click to enlarge The car accident that sidelined singer Mandy Groves three months ago was, in some ways, a blessing in disguise. - HALLE MADELEINE
The car accident that sidelined singer Mandy Groves three months ago was, in some ways, a blessing in disguise.
Halle Madeleine
Groves’s single, “Blow,” released in August 2019, had done well, she said, and the then-unreleased single, “I Want U,” followed the same musical path.

“Then the accident just kind of made me switch gears,” she recalls.

The long recovery from the wreck was hard, but Groves says it gave her an opportunity to re-evaluate the direction of her music and give her voice — which had suffered from playing for years in smoky rooms with bad sound — a much-needed break. She took a full month off from everything, and has only recently returned to her pre-accident form.

“I was recovering for all that time and not able to make anything, and feeling like I was missing out on a lot,” she says. “At the same time, I was able to heal my voice a little bit. I got to a point where I was more clear-headed, and I [wanted to] get back in there. But I [felt] more emotional."

She had a lot to think about, not the least of which was losing her place in the band she’d once loved.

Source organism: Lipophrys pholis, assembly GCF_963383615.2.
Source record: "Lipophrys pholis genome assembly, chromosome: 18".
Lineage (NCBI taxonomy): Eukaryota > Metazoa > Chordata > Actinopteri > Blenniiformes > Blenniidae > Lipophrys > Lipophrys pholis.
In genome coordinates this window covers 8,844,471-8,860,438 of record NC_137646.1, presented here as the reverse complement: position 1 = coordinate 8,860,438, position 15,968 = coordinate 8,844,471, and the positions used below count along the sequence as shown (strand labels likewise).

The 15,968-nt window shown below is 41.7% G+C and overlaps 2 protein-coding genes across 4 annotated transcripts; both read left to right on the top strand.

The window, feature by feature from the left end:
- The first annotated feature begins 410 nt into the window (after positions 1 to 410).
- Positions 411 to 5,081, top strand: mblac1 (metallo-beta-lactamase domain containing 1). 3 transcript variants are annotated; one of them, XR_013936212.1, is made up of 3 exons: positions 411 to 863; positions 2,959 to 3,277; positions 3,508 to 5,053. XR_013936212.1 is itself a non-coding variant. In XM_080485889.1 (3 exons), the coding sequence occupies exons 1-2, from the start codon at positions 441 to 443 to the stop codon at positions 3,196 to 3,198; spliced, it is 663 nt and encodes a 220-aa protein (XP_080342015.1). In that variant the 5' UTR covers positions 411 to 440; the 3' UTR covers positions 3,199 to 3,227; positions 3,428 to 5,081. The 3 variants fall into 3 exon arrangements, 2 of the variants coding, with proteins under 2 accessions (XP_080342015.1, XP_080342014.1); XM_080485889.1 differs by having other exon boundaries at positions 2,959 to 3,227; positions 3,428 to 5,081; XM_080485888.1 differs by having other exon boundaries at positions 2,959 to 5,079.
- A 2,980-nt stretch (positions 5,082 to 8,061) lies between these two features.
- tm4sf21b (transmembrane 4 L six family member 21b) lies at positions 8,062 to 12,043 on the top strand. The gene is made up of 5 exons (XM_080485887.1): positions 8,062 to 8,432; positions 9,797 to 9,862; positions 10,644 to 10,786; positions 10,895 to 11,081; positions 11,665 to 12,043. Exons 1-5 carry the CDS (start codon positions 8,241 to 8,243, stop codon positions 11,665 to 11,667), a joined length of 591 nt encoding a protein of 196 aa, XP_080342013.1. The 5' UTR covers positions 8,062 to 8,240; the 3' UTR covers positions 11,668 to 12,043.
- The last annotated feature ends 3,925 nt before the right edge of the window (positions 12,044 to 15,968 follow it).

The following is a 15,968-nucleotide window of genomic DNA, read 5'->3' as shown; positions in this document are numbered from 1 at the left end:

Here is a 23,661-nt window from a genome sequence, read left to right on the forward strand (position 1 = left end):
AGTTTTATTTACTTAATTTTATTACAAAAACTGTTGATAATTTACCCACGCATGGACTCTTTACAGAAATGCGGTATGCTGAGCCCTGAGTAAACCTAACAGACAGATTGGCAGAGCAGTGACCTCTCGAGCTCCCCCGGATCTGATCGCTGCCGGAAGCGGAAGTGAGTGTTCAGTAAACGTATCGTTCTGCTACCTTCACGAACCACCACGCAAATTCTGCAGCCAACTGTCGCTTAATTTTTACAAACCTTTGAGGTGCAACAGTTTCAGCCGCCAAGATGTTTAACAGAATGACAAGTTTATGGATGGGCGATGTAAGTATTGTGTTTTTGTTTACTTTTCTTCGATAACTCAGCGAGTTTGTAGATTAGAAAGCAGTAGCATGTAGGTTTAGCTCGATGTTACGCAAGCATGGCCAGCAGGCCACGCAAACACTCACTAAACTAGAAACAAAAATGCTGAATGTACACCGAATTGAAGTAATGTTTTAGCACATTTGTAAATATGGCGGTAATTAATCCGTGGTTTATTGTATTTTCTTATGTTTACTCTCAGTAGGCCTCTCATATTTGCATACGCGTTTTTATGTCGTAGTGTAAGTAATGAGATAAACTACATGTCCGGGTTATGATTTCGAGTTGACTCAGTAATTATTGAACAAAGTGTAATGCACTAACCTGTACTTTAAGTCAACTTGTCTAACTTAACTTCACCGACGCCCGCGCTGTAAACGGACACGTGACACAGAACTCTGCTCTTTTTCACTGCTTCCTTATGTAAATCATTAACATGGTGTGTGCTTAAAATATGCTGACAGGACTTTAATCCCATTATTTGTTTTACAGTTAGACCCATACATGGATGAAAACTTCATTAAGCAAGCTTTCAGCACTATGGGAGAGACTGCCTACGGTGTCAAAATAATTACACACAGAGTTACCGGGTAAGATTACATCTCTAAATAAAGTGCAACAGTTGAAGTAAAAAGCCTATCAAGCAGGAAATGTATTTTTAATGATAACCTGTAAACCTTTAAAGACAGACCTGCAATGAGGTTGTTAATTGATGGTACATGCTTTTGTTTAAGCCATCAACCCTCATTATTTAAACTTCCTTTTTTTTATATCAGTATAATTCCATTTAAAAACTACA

“I was mourning and grieving the loss of something I devoted my life to for four years, and I'd also gotten into a terrible car wreck, and I didn't know if I was going to be the same,” says Groves. “I was worried about memory loss. So I was like, 'I want to make something sad, I want to get this out, and I can sing now, so I want to show what I can sing.’”

At that point, she says, she began conceiving the idea for her new EP, working with local producer Shinu.

“We had 'I Want U' — we just hadn't released it yet, because it just didn't feel right,” says Groves. “It didn't feel like a whole thought.”

The minute she got back to work, all that changed.

“The first day in the studio, we wrote 'Done With Me' and recorded it and finished it that night,” she recalls.

With that, the EP — titled simply Three because it’s three songs, each with a three-word title — was under way. Groves says she was initially self-conscious about how short the record is. But she crammed a lot into such a succinct package.